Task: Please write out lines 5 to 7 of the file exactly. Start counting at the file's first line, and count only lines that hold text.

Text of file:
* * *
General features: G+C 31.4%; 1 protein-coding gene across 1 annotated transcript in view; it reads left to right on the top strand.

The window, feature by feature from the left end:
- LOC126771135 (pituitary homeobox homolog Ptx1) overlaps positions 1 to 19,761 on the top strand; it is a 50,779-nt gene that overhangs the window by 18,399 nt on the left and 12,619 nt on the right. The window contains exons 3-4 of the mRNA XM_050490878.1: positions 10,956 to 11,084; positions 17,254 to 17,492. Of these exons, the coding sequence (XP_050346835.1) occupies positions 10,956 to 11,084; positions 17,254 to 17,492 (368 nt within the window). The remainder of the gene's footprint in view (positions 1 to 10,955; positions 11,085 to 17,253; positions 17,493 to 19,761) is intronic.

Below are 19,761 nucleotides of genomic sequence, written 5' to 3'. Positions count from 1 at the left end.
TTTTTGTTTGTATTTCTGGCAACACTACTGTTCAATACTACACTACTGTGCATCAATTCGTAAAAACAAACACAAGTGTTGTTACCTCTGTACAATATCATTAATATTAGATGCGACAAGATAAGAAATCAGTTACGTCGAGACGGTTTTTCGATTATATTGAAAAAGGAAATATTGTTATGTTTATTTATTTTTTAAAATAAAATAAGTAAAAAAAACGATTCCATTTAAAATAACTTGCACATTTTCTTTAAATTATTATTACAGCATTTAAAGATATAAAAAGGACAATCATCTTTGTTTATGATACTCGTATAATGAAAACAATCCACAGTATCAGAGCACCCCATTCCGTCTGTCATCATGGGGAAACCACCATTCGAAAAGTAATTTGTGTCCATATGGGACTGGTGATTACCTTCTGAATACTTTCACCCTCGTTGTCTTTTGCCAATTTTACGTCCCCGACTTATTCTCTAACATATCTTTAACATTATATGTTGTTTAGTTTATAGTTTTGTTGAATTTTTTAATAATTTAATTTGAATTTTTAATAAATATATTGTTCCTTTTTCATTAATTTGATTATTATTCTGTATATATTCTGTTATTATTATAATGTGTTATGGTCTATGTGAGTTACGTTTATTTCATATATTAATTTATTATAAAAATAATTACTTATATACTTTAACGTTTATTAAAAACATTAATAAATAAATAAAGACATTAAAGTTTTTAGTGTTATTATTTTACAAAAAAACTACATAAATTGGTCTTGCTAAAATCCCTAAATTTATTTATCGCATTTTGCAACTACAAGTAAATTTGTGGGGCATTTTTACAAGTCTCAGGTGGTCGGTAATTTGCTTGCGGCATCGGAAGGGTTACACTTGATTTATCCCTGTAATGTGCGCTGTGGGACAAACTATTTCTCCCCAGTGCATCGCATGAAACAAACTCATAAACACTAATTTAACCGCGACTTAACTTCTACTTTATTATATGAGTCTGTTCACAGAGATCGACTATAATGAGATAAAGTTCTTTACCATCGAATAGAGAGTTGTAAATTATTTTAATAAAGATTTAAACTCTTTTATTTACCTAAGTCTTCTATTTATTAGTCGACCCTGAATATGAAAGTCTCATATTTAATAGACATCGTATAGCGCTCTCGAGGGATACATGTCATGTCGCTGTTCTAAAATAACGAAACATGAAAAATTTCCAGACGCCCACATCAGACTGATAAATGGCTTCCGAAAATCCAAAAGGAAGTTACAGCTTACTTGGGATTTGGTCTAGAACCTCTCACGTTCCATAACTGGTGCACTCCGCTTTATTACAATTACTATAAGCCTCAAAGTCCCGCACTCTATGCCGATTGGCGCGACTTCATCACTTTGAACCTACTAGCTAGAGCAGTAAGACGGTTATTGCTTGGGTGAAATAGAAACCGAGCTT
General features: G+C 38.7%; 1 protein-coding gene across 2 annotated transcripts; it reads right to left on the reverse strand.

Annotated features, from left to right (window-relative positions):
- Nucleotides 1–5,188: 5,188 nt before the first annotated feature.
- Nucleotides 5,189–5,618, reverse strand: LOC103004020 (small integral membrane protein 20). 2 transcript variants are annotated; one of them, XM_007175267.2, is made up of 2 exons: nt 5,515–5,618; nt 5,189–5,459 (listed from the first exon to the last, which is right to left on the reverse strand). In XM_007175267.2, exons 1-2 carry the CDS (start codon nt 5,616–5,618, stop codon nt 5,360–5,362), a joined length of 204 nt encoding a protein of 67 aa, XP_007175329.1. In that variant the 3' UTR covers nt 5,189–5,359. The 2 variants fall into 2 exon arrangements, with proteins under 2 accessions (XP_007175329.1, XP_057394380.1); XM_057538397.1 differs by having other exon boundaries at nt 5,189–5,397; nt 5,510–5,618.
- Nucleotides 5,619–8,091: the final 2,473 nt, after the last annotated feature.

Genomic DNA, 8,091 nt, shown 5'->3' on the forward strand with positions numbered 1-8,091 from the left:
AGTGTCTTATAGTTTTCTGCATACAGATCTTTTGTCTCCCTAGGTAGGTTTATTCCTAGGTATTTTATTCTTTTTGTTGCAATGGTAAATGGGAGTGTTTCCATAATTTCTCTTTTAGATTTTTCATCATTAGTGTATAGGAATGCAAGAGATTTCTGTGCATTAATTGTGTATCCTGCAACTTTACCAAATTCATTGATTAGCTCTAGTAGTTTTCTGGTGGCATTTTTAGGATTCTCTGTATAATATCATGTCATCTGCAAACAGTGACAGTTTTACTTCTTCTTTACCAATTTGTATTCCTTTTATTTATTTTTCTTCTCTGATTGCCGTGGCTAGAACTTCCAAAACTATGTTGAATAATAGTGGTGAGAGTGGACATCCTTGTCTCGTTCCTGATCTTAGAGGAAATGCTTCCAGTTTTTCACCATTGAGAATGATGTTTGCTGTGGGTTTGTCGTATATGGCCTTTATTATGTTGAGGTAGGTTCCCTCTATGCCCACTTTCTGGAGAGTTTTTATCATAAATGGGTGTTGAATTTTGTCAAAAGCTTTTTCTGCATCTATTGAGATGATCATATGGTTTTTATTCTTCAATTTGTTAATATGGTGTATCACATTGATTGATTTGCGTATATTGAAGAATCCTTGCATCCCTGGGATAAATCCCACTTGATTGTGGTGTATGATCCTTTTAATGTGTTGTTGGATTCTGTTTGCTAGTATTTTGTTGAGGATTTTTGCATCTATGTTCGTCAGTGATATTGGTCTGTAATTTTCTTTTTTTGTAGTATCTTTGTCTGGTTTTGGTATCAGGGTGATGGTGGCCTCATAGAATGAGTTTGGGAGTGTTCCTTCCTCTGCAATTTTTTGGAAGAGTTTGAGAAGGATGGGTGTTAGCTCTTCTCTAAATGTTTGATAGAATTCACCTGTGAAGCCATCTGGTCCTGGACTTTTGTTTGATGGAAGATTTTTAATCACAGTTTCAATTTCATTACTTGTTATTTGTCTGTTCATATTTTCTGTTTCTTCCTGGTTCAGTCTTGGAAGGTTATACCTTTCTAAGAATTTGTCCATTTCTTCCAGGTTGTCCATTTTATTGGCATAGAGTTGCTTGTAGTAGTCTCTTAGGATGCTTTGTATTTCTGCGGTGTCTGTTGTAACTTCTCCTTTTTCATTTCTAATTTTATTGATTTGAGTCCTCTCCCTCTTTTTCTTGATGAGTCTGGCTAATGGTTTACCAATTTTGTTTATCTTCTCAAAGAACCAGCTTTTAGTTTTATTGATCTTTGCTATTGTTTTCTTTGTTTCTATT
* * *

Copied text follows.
TTTTTGTTTGTATTTCTGGCAACACTACTGTTCAATACTACACTACTGTGCATCAATTCGTAAAAACAAACACAAGTGTTGTTACCTCTGTACAATATCATTAATATTAGATGCGACAAGATAAGAAATCAGTTACGTCGAGACGGTTTTTCGATTATATTGAAAAAGGAAATATTGTTATGTTTATTTATTTTTTAAAATAAAATAAGTAAAAAAAACGATTCCATTTAAAATAACTTGCACATTTTCTTTAAATTATTATTACAGCATTTAAAGATATAAAAAGGACAATCATCTTTGTTTATGATACTCGTATAATGAAAACAATCCACAGTATCAGAGCACCCCATTCCGTCTGTCATCATGGGGAAACCACCATTCGAAAAGTAATTTGTGTCCATATGGGACTGGTGATTACCTTCTGAATACTTTCACCCTCGTTGTCTTTTGCCAATTTTACGTCCCCGACTTATTCTCTAACATATCTTTAACATTATATGTTGTTTAGTTTATAGTTTTGTTGAATTTTTTAATAATTTAATTTGAATTTTTAATAAATATATTGTTCCTTTTTCATTAATTTGATTATTATTCTGTATATATTCTGTTATTATTATAATGTGTTATGGTCTATGTGAGTTACGTTTATTTCATATATTAATTTATTATAAAAATAATTACTTATATACTTTAACGTTTATTAAAAACATTAATAAATAAATAAAGACATTAAAGTTTTTAGTGTTATTATTTTACAAAAAAACTACATAAATTGGTCTTGCTAAAATCCCTAAATTTATTTATCGCATTTTGCAACTACAAGTAAATTTGTGGGGCATTTTTACAAGTCTCAGGTGGTCGGTAATTTGCTTGCGGCATCGGAAGGGTTACACTTGATTTATCCCTGTAATGTGCGCTGTGGGACAAACTATTTCTCCCCAGTGCATCGCATGAAACAAACTCATAAACACTAATTTAACCGCGACTTAACTTCTACTTTATTATATGAGTCTGTTCACAGAGATCGACTATAATGAGATAAAGTTCTTTACCATCGAATAGAGAGTTGTAAATTATTTTAATAAAGATTTAAACTCTTTTATTTACCTAAGTCTTCTATTTATTAGTCGACCCTGAATATGAAAGTCTCATATTTAATAGACATCGTATAGCGCTCTCGAGGGATACATGTCATGTCGCTGTTCTAAAATAACGAAACATGAAAAATTTCCAGACGCCCACATCAGACTGATAAATGGCTTCCGAAAATCCAAAAGGAAGTTACAGCTTACTTGGGATTTGGTCTAGAACCTCTCACGTTCCATAACTGGTGCACTCCGCTTTATTACAATTACTATAAGCCTCAAAGTCCCGCACTCTATGCCGATTGGCGCGACTTCATCACTTTGAACCTACTAGCTAGAGCAGTAAGACGGTTATTGCTTGGGTGAAATAGAAACCGAGCTT
General features: G+C 38.7%; 1 protein-coding gene across 2 annotated transcripts; it reads right to left on the reverse strand.

Annotated features, from left to right (window-relative positions):